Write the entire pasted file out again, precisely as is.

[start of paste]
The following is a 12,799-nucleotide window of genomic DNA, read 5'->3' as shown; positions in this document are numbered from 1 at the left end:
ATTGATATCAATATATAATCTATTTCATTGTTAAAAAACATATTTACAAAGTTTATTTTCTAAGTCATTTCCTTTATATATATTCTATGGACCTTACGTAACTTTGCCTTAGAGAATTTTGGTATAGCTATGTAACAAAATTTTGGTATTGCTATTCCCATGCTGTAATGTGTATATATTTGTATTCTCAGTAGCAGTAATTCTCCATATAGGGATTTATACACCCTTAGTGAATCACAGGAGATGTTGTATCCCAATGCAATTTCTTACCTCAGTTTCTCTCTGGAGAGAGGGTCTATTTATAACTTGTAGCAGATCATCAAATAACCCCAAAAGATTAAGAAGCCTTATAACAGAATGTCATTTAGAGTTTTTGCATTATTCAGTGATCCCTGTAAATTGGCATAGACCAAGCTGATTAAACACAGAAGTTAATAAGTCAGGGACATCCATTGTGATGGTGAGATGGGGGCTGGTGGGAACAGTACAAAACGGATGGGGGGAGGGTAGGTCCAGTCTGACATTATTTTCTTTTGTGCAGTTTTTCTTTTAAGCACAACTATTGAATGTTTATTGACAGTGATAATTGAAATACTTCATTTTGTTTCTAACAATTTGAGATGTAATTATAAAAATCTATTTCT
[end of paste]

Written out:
The following is a 12,799-nucleotide window of genomic DNA, read 5'->3' as shown; positions in this document are numbered from 1 at the left end:
ATTGATATCAATATATAATCTATTTCATTGTTAAAAAACATATTTACAAAGTTTATTTTCTAAGTCATTTCCTTTATATATATTCTATGGACCTTACGTAACTTTGCCTTAGAGAATTTTGGTATAGCTATGTAACAAAATTTTGGTATTGCTATTCCCATGCTGTAATGTGTATATATTTGTATTCTCAGTAGCAGTAATTCTCCATATAGGGATTTATACACCCTTAGTGAATCACAGGAGATGTTGTATCCCAATGCAATTTCTTACCTCAGTTTCTCTCTGGAGAGAGGGTCTATTTATAACTTGTAGCAGATCATCAAATAACCCCAAAAGATTAAGAAGCCTTATAACAGAATGTCATTTAGAGTTTTTGCATTATTCAGTGATCCCTGTAAATTGGCATAGACCAAGCTGATTAAACACAGAAGTTAATAAGTCAGGGACATCCATTGTGATGGTGAGATGGGGGCTGGTGGGAACAGTACAAAACGGATGGGGGGAGGGTAGGTCCAGTCTGACATTATTTTCTTTTGTGCAGTTTTTCTTTTAAGCACAACTATTGAATGTTTATTGACAGTGATAATTGAAATACTTCATTTTGTTTCTAACAATTTGAGATGTAATTATAAAAATCTATTTCT